The SSD.

    You'll get faster load times and a smoother gaming experience with an SSD.

    HDD vs SSD

    One other element to mention is the GPU.

    If you can afford a 1080 or 1080 Ti (8GB and 11GB respectively) get one.

    You don't absolutely need it, but you'll be somewhat future-protecting yourself and you'll have a smoother experience on Ultra.

    GTA V GTX 1060 vs. GTX 1070 vs. GTX 1080 4K

    Desktop Accessories.

    Monitor.

    - 1440P to 2160P
    - G-SYNC.
    - 144 Hz, 1 ms.

    [G-SYNC]

    V-SYNC ensures that your video card syncs to your monitor's refresh rate. G-SYNC will update your monitor, on a frame by frame basis, when the frame is sent from your video card.

    [Resolution]

    Most YouTube viewers are still rocking 1080P. A 1080P monitor isn't obnoxious, but it's fine. Obviously higher resolutions are useful. You can still play games and edit in 4K but it helps not to be blind. These resolutions in a monitor are not necessary; just useful.

    [Response Rates]

    The faster, the better.

    Mouse.

    - Razer Mamba.
    - A gaming mouse from Logitech.

    Keyboard.

    - Razer BlackWidow Chroma V2.
    - Logitech G413 Carbon
    - Most Razer, Corsair, & Logitech gaming keyboards.

    Speakers.

    - Audioengine A2+
    - Good makes: Logitech and Cyber Acoustics.

    VR Headset.

    - HTC Vive (Best IMO).
    - Oculus Rift.

    External HDD.

    - 16TB
    - OR, 8TB

    You'll need external storage for your video and audio files. (Though not so much for audio.)

    Such as:

    - Footage.
    - Published.
    - Projects.
    - Effects.

    Microphone.

    - Rode NT1-A.
    - Blue Yeti.
    - Decent Pop-Filter. (Amazon)
    - Decent microphone arm stand. (Amazon.)

    Noise Reduction.

    - Pro Acoustic Foam Wedge Tiles.

    Software.

    Video Editing.

    - Adobe Premiere Pro CC
    - Final Cut Pro X (Mac)

    Image Editing.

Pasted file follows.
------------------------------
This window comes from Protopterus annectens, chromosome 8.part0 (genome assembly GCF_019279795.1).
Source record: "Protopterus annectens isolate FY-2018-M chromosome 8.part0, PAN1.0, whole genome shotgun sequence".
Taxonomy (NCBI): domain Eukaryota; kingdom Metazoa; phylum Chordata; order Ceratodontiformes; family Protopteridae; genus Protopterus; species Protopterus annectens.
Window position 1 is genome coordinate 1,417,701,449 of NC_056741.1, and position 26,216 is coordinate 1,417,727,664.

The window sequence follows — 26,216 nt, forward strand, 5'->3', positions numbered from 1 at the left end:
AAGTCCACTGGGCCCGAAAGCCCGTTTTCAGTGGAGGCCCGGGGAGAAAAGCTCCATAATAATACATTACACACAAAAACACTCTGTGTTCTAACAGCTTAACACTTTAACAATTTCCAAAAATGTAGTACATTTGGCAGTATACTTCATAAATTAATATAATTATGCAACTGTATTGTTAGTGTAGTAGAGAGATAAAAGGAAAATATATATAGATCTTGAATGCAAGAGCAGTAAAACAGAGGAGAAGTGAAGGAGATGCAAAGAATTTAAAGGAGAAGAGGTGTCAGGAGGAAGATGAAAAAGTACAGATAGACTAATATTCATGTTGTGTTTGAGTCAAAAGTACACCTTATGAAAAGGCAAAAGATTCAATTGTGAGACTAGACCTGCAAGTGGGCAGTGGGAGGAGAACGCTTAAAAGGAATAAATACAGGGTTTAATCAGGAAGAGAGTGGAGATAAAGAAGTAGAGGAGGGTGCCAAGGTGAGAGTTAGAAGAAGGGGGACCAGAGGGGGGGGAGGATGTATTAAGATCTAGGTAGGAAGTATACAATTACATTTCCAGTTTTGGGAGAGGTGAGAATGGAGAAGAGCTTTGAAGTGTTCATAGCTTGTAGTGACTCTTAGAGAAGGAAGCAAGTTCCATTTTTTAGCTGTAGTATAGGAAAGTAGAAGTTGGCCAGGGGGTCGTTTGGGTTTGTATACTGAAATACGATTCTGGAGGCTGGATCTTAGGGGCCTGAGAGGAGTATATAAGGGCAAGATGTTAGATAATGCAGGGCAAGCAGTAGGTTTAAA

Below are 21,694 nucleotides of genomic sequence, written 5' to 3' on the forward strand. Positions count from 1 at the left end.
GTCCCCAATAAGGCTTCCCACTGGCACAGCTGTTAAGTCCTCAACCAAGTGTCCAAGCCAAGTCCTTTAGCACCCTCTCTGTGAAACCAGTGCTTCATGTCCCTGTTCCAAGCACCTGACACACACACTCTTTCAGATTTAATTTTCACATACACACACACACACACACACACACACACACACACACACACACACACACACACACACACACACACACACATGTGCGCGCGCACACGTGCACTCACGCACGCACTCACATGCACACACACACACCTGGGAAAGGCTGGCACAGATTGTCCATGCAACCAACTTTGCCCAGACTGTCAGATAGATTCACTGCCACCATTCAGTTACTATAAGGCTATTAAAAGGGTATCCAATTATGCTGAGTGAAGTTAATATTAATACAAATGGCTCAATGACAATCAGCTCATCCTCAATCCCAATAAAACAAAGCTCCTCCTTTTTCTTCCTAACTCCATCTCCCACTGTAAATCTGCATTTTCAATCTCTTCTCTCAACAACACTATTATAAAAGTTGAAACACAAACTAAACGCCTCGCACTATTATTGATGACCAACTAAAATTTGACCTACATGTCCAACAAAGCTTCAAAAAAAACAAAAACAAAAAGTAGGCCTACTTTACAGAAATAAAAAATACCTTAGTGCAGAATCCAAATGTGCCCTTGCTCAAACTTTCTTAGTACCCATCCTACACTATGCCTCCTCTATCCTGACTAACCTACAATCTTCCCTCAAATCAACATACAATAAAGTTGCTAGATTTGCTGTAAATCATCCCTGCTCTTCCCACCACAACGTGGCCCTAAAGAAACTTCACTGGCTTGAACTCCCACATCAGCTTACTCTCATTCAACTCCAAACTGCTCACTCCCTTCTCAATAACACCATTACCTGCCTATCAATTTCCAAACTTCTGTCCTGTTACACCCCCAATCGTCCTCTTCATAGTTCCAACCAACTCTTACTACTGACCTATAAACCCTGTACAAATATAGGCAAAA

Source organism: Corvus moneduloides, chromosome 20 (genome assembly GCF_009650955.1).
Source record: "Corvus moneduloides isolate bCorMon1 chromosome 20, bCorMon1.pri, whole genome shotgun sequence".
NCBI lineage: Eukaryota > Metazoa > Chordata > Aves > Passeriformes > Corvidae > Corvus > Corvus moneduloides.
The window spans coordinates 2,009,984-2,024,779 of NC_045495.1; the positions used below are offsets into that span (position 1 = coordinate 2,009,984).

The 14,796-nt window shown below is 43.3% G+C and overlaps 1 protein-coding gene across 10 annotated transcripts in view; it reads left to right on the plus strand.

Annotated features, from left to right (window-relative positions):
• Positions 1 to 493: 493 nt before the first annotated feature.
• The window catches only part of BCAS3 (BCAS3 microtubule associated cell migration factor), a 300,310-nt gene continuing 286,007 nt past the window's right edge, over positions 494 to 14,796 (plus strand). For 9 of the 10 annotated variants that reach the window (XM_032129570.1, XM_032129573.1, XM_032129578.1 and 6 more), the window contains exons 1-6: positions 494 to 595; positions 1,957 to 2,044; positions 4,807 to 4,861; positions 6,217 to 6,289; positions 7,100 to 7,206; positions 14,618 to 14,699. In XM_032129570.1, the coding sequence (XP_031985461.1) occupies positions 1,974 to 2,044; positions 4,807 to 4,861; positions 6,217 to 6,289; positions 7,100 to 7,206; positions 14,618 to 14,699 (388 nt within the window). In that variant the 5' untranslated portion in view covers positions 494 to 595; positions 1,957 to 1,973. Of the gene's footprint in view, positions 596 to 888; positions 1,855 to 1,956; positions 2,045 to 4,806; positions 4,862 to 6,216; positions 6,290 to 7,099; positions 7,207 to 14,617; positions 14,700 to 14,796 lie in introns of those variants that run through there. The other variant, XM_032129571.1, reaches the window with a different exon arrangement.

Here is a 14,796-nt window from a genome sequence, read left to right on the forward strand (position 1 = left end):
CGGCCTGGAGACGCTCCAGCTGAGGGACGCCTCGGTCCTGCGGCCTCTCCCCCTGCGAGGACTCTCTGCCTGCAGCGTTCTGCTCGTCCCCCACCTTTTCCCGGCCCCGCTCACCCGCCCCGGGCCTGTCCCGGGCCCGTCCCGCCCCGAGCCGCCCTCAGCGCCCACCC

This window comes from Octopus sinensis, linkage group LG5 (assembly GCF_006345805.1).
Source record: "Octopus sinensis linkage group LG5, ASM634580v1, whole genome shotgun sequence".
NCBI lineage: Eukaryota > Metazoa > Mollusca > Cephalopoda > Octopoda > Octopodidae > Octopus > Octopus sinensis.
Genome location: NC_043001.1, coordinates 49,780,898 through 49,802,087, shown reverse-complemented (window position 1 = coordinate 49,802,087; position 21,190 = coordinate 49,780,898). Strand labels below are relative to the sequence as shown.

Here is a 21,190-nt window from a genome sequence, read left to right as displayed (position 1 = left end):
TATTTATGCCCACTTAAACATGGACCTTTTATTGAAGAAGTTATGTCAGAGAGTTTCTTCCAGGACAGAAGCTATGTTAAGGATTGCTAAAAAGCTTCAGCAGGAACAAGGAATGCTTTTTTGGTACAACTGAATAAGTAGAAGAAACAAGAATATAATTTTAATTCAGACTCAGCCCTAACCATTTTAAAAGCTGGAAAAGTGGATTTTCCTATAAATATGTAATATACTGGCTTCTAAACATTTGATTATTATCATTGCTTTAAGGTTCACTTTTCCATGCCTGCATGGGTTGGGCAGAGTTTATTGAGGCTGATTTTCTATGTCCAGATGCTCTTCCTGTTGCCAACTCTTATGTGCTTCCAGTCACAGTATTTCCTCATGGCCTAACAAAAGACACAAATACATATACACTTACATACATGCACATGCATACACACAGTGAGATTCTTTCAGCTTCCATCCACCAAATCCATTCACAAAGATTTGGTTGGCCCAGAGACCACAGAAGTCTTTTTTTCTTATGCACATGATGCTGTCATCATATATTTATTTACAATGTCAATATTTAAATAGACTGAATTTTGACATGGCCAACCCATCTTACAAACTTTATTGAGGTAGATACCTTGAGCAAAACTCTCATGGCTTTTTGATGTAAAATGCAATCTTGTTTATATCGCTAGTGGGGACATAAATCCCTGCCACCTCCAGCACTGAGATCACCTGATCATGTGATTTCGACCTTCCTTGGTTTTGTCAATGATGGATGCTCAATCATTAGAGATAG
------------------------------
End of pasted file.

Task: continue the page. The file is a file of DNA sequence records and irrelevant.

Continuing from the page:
- Adobe Photoshop CC

    PC Game Recording.

    - GeForce Experience/ Shadowplay (Nvidia.)
    - Open Broadcaster Software/ OBS Studio.
    - Fraps.

    Audio.

    - Audacity (free).

    Gaming.

    - Steam.
    - G2A.

    I personally find the G2A Goldmine affiliate program to be a bit lacking.

    Just my opinion.

    However, G2A itself is an invaluable resource.

    You can get legit savings on PC and console games. Oh, and software other than games.

    You'll already have a Steam account; included just in case.

    Free Mods.

    - NexusMods.

    Consoles.

    - Xbox One X.
    - Or, Xbox One S.

    - PS4 Pro.
    - PS4.

    To be truly obnoxious, get the X and the Pro.

    Although I joke a little, to go high end on your gaming channel?

    Get the Pro and the X if you can.

    It boils down to the end result of how your video looks.

    Even games not in 4K look crisper and play better (obviously).

    And even if you downscale 4K footage to 1080P (the norm here) your 1080P footage from 4K (for games that play in 4K) will still look crisper than regular 1080P recorded in 1080P.

    Console Accessories.

    Game Recording.

    - 4K60 PRO.
    - HD60 PRO.
    - Cam Link
    - Chat Link
    - Game Capture Software

    While not necessary, it doesn't hurt to have an external HDD, two controllers, and a 4K television for your consoles.

    The second controller? So your mum can be a studio guest.

    And tell your hard-earned COD audience that you peed the bed until you were 24.

    Camera.

    Basic Choices:

    - DSLR.
    - Mirrorless.
    - Compact.

    The obnoxious git recommendation?

    DSLR or Mirrorless.

    But compact (point-and-click) cameras have their place.

    Pros of compacts:

    - Small: slip in your pocket.
    - Cost: (relative terms) can be cheaper.
    - Fixed lens: less to worry about.
    - Big depth of field: foreground and background in focus (not always what you want, though).
    - Newbie-friendly: intuitive and user-friendly.
    - Functions: all the functions you'll need.

    Cons of compacts:

    - 4K: (usually) less 4K shooting duration.
    - Overheating: (often) overheating can be an issue.
    - Image Quality: less than DSLRs (though gap may not matter for you).
    - Upgrades: harder to evolve; no lens additions, fewer accessories.
    - Precision: less control over speed, aperture, etc.

    DSLR Suggestions:

    - Canon 70D.
    - Canon EOS 5D Mark IV.
    - Canon EOS REBEL T7i.

    Mirrorless Suggestions:

    - Sony A6500.
    - Sony A6300.
    - Sony a7S II.
    - Panasonic Lumix GH5.
    - Panasonic Lumix G7

    Compact Suggestions:

    - Canon PowerShot G7 X Mark II.
    - Sony RX100 V.

    In the cases there without a flip-out LCD, you can tether your camera to a laptop (need the lead). Useful if you also vlog as well as stream. Only downside to the Sonys is Jelly Effect, but that's not an issue for a gamer, since you're not whipping around the camera to pan.

    Can We Be More Obnoxious? Always.

    That brings us to the end of Obnoxious Git.

    Can you be more of an obnoxious turd? Always


    You can be decidedly more obnoxious - and I'll probably beef up the list - but our list is still fairly obnoxious and includes necessary obnoxious tools.